Living creatures, which are arranged in an organization by a hierarchic system of non-living matter, are combinations of syst eachms within other. Each level contains unique systemic arrangements. However, in different levels, each organization works in a wonderful and perfect harmony with other levels so that the living creature survive. As a result, the responsibilities entrusted its structure and function(s) are not interrupted.
Who created such miraculous entities?
At present, many highly educated people and scientists maintain there should be a creator who knows and has the power to design of all these perfectly working organizations. Starting from an atom's particles, this systemic structure consisting of atoms, molecules, macromolecules, cell organelles, cells, tissues, organs, systems, and finally a living creature exists in all ecological balances on Earth. Without seeing the impact of such a wide and large power, it is not logical to expect that all that we see in creation is the result of unconscious nature and thus conclude that everything occurred by blind happenstance.
We remain alive because millions of cells work together. Each maintains its life by being perfectly divided into units and having complex mechanisms within its structure. Each unit has unique features. When these units come together, large and unpredictable new features might occur. For example, hydrogen is flammable and oxygen is burning, but when they join together to form water, there is no fire.
A cell, which consists of electrons, protons, and neutrons, might function differently according to its location in the body. When cells are combined with each other, they form cell groups that acquire such characteristics as flexibility, movement, reproduction, and nerve transmission. We know that all such body units as cells, tissues, and organs have a perfect integrated system. And yet it is still unclear how they combine and carry out the functions necessary to make eyes, the brain, bones, muscles, and so on, all of which are composed mainly of carbon, hydrogen, oxygen, nitrogen, and phosphate.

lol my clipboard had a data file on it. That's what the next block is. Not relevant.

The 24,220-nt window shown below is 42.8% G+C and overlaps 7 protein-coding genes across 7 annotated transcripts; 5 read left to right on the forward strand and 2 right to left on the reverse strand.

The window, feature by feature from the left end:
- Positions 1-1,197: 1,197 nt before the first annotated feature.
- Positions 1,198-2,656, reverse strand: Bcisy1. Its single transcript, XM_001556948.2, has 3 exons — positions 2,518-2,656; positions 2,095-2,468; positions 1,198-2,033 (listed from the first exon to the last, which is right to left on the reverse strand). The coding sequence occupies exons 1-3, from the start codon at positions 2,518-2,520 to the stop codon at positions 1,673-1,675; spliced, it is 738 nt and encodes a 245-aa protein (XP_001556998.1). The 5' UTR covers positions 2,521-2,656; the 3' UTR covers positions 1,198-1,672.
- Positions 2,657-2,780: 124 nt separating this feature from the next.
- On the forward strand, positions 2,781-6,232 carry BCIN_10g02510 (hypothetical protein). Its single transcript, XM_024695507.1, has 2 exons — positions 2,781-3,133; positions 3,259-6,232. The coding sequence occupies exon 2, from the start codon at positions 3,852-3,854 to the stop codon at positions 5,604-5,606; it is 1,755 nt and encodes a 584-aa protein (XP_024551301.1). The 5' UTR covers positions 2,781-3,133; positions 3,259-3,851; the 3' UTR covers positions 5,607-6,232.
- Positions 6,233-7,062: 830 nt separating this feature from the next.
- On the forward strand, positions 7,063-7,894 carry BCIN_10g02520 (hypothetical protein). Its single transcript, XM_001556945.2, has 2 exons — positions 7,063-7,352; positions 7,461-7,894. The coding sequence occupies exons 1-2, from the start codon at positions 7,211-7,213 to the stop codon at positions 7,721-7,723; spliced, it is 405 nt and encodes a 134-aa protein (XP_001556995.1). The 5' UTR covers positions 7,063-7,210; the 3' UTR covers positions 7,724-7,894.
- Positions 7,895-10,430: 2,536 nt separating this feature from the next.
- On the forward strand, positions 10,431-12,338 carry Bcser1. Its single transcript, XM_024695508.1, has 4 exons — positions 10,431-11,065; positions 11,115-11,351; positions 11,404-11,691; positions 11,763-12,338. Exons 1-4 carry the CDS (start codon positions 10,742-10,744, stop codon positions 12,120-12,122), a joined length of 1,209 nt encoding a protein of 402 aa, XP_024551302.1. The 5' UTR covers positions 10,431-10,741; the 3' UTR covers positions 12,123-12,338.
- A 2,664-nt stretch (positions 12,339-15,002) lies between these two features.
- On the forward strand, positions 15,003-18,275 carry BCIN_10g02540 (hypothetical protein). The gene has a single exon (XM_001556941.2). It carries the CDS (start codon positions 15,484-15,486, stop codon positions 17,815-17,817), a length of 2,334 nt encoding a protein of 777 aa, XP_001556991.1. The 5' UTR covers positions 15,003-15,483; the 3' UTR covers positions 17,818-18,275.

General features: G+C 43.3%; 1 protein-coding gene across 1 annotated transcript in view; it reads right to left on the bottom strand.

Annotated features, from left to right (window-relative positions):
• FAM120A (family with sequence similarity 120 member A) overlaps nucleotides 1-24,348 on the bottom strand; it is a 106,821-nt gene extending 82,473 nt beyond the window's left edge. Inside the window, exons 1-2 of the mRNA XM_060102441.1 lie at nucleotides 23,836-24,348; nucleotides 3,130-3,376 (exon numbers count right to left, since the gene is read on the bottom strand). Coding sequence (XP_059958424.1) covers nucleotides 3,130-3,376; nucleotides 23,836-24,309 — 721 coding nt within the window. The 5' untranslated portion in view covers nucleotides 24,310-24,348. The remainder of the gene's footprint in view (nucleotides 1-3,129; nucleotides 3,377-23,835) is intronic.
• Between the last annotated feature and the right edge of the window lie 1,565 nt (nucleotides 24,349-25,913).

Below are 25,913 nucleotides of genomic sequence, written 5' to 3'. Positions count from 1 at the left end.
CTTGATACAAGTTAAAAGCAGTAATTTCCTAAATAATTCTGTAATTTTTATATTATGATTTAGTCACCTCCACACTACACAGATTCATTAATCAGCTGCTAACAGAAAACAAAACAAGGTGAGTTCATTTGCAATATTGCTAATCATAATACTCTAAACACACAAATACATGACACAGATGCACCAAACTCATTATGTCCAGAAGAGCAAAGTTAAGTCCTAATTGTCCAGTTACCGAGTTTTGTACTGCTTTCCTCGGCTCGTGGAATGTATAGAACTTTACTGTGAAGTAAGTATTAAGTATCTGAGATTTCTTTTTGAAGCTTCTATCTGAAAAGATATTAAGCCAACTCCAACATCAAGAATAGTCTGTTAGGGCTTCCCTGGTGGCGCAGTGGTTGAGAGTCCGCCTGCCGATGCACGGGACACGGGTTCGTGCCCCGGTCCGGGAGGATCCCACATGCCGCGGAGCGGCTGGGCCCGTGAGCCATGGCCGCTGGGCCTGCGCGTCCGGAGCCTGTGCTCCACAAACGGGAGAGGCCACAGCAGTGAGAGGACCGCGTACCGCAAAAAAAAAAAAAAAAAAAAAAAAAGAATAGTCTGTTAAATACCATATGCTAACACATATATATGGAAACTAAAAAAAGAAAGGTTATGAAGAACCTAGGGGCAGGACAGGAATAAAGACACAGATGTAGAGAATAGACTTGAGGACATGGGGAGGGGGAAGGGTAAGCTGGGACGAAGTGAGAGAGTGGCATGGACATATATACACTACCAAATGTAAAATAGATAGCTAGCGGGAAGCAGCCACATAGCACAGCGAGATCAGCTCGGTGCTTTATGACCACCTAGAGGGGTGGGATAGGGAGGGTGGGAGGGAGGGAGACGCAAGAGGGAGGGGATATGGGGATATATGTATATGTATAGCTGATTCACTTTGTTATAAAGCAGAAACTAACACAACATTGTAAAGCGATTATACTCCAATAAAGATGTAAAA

In short, many scientists are very curious about how brain tissues can perform hundreds of different functions (e.g., hearing, thinking, and feeling) even though they are composed of atoms.
For the last two decades, scientists have been working on small molecules, DNA, RNA, and proteins, in order to shed some light to the unknown aspects of life. The Human Genome Project (HUGO) is one of the largest projects and is scheduled to be finished by 2005. Its goal is to sequence the cell's genetic material, which presumably numbers some 100,000 genes, and explain each one's function(s). However, so far only 10,000 to 20,000 are known. And this despite the fact that scientists have spent centuries learning how molecules are formed and what kind of force drives the atoms to form molecules!
Several famous foundations, among them Yale University, New York's Cold Harbor Laboratory, and Germany's Max Planc Institute, have been researching questions related to the body's structure. For example, how did it occur in such a small living cell, even though its building mechanism and systems are far more complicated than the system, which is all around us? How are dead cells expelled and replaced by new ones without disrupting any system's continued functioning.